Accelerating the discovery of materials for clean energy in the era of smart automation

Abstract

The discovery and development of novel materials in the field of energy are essential to accelerate the transition to a low-carbon economy. Bringing recent technological innovations in automation, robotics and computer science together with current approaches in chemistry, materials synthesis and characterization will act as a catalyst for revolutionizing traditional research and development in both industry and academia. This Perspective provides a vision for an integrated artificial intelligence approach towards autonomous materials discovery, which, in our opinion, will emerge within the next 5 to 10 years. The approach we discuss requires the integration of the following tools, which have already seen substantial development to date: high-throughput virtual screening, automated synthesis planning, automated laboratories and machine learning algorithms. In addition to reducing the time to deployment of new materials by an order of magnitude, this integrated approach is expected to lower the cost associated with the initial discovery. Thus, the price of the final products (for example, solar panels, batteries and electric vehicles) will also decrease. This in turn will enable industries and governments to meet more ambitious targets in terms of reducing greenhouse gas emissions at a faster pace.

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Fig. 1: Examples of clean energy generation and storage technologies.
Fig. 2: Workflow of a closed-loop approach to autonomous materials discovery.
Fig. 3: State-of-the-art virtual screening: from human intuition to experimental verification.
Fig. 4: General concept for the automated generation of retrosynthesis trees.
Fig. 5: High-throughput characterization of materials.
Fig. 6: Autonomous experimentation procedures.

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Acknowledgements

D.P.T. and A.A.-G. were supported by the National Science Foundation (NSF) Science and Technology Center for Integrated Quantum Materials, CIQM (Grant No. NSF-DMR-1231319). L.M.R. and A.A.-G. acknowledge support from Anders Frøseth. S.K.S., C.K. and A.A.-G. were supported by the NSF (Grant No. CHE-1464862). D.S. and A.A.-G. acknowledge the Harvard Climate Solution Fund. J.H.M. and K.P. were supported by the Materials Project Center (Grant No. EDCBEE) through the US Department of Energy, Office of Basic Energy Sciences, Materials Sciences and Engineering Division (Contract No. DE-AC02 05CH11231). S.D. acknowledges support from the Center for the Next Generation of Materials by Design, an Energy Frontier Research Center funded by the US Department of Energy, Office of Science, Basic Energy Sciences (Contract No. DE-AC36-08GO28308). A.A.-G. acknowledges support from the Canadian Institute for Advanced Research (Grant No. BSE-ASPU-162439-CF).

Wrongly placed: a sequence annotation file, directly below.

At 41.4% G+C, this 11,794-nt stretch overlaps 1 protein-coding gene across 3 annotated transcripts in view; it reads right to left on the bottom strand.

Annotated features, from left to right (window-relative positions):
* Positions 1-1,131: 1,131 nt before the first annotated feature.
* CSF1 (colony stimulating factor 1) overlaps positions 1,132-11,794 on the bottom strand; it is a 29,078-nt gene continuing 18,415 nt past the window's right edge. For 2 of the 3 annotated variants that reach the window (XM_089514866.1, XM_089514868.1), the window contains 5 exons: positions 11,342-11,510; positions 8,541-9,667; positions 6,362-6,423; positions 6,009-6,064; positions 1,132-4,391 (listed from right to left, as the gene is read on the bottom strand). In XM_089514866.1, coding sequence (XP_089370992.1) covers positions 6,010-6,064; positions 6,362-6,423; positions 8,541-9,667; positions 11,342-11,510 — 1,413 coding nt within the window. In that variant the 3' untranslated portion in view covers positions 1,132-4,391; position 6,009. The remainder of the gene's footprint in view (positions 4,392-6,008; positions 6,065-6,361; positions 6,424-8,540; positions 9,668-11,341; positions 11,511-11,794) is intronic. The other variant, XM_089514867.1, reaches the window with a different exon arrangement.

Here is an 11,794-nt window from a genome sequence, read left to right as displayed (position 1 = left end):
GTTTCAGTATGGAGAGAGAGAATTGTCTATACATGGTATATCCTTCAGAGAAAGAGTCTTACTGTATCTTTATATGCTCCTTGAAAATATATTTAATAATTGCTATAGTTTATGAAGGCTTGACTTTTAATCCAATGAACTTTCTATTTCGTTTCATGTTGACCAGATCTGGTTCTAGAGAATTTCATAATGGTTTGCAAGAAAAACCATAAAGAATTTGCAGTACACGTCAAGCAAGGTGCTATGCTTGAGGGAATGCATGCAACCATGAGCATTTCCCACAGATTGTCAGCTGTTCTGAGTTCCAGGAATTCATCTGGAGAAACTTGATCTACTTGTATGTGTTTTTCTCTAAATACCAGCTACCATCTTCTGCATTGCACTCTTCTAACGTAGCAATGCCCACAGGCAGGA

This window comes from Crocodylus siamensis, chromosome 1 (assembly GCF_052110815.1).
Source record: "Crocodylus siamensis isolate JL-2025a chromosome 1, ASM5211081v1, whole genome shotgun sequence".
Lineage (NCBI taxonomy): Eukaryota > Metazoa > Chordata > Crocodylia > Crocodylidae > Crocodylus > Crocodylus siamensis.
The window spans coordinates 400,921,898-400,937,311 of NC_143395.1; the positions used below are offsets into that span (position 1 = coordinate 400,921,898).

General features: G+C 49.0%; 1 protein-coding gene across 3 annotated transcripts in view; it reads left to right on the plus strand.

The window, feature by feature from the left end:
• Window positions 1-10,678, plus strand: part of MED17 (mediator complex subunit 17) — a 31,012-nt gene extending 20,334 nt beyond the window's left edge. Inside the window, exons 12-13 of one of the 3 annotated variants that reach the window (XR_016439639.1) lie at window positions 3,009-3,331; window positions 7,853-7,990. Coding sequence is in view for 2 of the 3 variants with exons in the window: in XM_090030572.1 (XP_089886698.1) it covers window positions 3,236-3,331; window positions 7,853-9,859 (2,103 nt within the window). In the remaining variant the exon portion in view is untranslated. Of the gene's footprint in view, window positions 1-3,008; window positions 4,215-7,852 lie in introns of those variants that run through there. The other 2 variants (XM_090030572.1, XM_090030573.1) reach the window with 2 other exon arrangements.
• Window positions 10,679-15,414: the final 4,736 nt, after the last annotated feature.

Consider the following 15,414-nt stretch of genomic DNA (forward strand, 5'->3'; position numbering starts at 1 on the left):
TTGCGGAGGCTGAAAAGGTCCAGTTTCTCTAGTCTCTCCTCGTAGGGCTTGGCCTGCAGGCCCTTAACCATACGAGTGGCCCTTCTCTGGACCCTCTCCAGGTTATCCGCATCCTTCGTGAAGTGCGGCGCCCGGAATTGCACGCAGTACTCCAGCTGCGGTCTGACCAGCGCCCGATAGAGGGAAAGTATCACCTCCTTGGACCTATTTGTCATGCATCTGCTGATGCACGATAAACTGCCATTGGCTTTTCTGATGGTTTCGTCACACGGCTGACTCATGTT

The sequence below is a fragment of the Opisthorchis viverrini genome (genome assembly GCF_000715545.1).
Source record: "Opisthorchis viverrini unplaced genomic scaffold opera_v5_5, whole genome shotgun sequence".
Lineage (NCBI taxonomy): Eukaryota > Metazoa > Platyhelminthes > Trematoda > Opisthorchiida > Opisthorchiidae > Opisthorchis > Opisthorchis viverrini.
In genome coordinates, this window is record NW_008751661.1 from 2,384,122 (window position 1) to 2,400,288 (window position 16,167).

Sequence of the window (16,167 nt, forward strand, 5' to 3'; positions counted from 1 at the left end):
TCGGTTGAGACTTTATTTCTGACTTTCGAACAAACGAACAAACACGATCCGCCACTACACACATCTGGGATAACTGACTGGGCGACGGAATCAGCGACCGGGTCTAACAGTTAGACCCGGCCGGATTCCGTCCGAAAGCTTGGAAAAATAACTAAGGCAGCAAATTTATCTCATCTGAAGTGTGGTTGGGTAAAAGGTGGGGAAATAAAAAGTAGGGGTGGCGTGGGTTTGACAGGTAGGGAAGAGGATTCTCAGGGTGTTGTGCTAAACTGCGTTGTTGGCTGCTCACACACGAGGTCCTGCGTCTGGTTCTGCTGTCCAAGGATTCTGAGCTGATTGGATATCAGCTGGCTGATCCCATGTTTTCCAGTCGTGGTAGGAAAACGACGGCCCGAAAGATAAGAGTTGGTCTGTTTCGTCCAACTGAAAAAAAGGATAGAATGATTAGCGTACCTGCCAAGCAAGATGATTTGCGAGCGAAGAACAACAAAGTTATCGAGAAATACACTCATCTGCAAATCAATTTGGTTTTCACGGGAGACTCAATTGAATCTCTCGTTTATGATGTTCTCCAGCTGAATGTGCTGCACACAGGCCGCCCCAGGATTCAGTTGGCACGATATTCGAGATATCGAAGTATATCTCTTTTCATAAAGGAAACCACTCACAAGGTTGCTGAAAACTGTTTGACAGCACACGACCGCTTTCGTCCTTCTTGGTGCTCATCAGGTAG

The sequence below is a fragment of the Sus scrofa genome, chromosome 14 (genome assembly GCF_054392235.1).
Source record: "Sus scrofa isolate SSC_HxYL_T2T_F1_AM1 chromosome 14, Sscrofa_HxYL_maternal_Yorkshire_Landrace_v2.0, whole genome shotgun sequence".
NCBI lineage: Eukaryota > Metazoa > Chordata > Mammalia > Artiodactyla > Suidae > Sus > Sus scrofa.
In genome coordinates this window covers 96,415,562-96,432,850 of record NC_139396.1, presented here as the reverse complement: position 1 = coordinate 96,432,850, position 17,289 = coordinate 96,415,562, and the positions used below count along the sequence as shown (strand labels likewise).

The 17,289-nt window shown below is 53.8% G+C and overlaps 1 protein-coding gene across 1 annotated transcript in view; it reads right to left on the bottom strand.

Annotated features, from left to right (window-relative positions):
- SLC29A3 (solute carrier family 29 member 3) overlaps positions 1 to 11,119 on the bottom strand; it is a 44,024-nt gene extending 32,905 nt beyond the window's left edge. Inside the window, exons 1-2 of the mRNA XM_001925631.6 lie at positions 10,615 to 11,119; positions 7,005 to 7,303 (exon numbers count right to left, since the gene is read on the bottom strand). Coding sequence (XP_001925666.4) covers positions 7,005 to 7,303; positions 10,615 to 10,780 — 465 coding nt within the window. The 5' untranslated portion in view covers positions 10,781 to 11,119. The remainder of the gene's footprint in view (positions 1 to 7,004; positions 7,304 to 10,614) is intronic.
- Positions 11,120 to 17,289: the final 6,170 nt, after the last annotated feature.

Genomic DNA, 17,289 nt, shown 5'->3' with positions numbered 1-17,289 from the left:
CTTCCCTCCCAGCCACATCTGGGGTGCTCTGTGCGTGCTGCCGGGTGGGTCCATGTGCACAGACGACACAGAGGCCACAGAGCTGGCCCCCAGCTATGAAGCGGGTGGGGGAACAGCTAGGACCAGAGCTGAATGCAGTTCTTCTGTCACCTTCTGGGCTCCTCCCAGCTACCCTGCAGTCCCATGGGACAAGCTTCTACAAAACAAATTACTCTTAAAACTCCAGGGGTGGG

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D.P.T., L.M.R., S.K.S., C.K. and D.S. researched data and wrote the article. All authors contributed to the discussion of content and assisted in editing the manuscript before submission.

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Awesome Pipeline: https://github.com/pditommaso/awesome-pipelineChemPlanner: http://www.chemplanner.com/Clean Energy Materials Innovation Challenge: http://mission-innovation.net/our- work/innovation-challenges/clean-energy-materials-challenge/Climeworks: http://www.climeworks.com/Dial-a-Molecule: http://generic.wordpress.soton.ac.uk/dial-a-molecule/InfoChem: http://www.infochem.de/products/databases/spresi.shtmlInorganic Crystal Structure Database: http://www2.fiz-karlsruhe.de/icsd_home.htmlNIST high-throughput screening tool: https://www.nist.gov/laboratories/tools-instruments/high-throughput-combinatorial-screening-tool-characterization-thinRDKit: Open-source cheminformatics: http://www.rdkit.org Reaxys: https://www.reaxys.com/UniEnergy Technologies: http://www.uetechnologies.com/

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Tabor, D.P., Roch, L.M., Saikin, S.K. et al. Accelerating the discovery of materials for clean energy in the era of smart automation. Nat Rev Mater 3, 5–20 (2018). https://doi.org/10.1038/s41578-018-0005-z

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